“If you won’t define it, why have the word?” She locked the crate closed with a little more force than necessary. “We never wanted to become a colony locked in a dome, hiding from our homeworld, ignorant of how half our technology works. It was a terrible thing, made worse because we remember just enough to know that, in many ways, we are so much less than what we should be. Even then, we may never conform to what you think humanity should be, either. But it would be nice to at least know enough to judge whether you’re lying to me about the evils of the past. We could find our own ways to avoid them, then.”

A smile tugged at the corners of Craig’s mouth. He knew when he’d lost a point. “I think we can do that, at least. Is everything to your liking?”

She glanced down at her inventory list. “I think I’ve seen everything. And yes, it all looks more than functional in our reactor.”

“Excellent, then I’ll–” A low whistle in his ear informed him of an incoming communication. “Excuse me for a moment.”

He moved a couple of paces away and flicked a finger so his AI would tell him who was calling. A bland voice told him, “Harriet Thacker.”

Craig frowned. She was supposed to be on the surface, doing journalist things. He accepted the call. “Miss Thacker?”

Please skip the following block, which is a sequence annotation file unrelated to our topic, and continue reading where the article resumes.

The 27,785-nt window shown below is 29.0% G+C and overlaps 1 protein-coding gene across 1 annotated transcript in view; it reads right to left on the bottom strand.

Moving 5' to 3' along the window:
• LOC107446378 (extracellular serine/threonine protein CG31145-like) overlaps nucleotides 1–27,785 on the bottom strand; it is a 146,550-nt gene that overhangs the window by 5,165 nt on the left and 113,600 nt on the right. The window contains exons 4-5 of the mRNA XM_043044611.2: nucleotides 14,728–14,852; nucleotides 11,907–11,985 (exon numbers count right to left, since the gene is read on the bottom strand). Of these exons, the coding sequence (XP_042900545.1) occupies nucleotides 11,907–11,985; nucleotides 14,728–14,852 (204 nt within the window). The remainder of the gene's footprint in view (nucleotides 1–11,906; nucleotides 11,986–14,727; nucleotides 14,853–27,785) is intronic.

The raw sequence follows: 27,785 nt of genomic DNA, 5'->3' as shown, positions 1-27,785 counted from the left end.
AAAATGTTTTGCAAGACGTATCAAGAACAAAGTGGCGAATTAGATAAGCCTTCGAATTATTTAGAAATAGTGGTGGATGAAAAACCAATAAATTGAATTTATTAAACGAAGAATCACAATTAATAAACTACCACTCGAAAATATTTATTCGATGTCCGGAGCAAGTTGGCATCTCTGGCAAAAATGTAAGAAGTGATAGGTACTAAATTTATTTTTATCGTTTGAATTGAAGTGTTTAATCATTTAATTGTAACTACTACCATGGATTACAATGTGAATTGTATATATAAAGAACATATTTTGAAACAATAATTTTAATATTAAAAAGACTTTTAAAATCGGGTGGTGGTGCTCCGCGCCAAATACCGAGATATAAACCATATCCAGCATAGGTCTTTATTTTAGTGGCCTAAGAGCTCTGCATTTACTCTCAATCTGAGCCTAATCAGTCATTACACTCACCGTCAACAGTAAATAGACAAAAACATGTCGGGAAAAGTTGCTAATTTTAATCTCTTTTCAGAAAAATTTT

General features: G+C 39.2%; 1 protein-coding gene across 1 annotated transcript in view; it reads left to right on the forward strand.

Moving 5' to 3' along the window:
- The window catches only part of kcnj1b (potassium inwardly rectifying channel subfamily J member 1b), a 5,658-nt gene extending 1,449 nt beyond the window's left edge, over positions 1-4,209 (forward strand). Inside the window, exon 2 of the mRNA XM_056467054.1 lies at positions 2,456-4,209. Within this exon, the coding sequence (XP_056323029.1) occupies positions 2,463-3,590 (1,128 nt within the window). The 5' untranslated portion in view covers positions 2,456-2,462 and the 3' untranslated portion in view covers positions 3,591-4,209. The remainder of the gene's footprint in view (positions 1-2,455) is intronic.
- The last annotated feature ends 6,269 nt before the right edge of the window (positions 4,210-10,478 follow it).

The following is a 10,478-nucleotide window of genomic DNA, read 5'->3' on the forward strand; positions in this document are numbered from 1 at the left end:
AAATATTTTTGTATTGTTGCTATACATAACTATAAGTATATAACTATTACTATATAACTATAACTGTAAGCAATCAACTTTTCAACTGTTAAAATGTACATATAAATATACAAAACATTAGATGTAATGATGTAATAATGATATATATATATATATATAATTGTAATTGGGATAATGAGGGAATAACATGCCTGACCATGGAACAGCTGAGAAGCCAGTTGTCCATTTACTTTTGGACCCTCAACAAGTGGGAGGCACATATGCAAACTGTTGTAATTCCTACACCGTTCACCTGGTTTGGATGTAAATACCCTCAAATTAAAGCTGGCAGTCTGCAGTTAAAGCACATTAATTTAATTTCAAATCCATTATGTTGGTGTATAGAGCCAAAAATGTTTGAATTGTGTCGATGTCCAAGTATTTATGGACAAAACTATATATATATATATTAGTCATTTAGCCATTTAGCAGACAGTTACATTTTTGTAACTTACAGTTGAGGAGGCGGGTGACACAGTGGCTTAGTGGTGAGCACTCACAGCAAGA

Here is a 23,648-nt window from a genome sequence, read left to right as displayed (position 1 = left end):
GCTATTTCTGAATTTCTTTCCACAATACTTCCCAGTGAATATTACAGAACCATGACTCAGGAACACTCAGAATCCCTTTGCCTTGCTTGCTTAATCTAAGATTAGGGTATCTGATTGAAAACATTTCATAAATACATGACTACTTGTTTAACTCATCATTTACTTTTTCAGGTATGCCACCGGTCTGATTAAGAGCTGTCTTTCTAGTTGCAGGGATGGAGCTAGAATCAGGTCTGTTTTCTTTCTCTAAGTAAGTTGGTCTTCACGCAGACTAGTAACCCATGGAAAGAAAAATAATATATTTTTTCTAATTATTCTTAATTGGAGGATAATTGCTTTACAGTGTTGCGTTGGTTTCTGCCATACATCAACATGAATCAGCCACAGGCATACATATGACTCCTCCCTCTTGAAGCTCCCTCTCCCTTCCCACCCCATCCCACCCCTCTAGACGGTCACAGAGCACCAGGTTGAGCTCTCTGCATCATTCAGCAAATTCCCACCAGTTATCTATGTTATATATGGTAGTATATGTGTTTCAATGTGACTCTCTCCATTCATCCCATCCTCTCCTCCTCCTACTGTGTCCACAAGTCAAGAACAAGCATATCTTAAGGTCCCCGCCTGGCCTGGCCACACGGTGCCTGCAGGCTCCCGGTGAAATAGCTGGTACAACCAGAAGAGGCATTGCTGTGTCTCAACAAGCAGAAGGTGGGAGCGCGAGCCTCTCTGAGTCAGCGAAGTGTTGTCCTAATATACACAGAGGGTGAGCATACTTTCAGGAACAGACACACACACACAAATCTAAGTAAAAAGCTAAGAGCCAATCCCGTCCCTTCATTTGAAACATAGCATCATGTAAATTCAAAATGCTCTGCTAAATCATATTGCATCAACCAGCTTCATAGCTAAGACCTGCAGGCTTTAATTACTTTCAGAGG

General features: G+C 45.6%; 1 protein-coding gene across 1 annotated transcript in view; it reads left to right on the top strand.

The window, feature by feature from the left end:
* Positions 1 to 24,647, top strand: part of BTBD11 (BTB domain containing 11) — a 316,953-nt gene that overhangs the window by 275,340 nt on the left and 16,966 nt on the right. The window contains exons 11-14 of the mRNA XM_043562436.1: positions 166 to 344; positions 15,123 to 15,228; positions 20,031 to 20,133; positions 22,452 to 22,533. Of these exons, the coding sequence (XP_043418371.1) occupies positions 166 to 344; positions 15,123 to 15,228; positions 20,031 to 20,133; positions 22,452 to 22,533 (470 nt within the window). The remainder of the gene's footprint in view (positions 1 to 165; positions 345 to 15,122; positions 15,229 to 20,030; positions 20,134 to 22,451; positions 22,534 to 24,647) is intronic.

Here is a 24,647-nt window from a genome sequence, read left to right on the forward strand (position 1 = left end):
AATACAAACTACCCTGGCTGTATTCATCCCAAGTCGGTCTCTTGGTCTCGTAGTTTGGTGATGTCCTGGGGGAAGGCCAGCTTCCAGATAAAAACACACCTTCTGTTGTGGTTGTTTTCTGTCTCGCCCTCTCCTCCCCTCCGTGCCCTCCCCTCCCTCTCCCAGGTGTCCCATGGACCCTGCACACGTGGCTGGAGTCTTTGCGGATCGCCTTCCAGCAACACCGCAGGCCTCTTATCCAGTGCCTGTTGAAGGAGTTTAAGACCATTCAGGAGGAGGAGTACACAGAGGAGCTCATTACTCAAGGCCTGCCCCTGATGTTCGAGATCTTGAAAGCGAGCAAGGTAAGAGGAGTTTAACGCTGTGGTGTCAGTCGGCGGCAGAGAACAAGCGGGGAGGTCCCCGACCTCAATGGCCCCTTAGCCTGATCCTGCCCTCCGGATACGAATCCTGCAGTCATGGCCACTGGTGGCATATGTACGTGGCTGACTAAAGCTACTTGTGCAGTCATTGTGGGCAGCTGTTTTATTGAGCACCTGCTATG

“Captain.” She sounded a little frantic. “You need to get Mrs. Pracht and Commander Deveneaux on a line down here ASAP. Something’s gone haywire in the Sunbottle.”

“Understood. Standby.” He cut the line and looked across the spacelock. “Chief Merryweather! Start loading it up! Alyssa, Commander, we need to make a quick visit to the comms lab…”

One response to “Martian Scriptures Chapter Twenty One – The Precipice

  1. Pingback: Martian Scriptures Chapter Twenty Two – The Tipping Point | Nate Chen Publications

Leave a Reply

Fill in your details below or click an icon to log in:

WordPress.com Logo

You are commenting using your WordPress.com account. Log Out /  Change )

Google photo

You are commenting using your Google account. Log Out /  Change )

Twitter picture

You are commenting using your Twitter account. Log Out /  Change )

Facebook photo

You are commenting using your Facebook account. Log Out /  Change )

Connecting to %s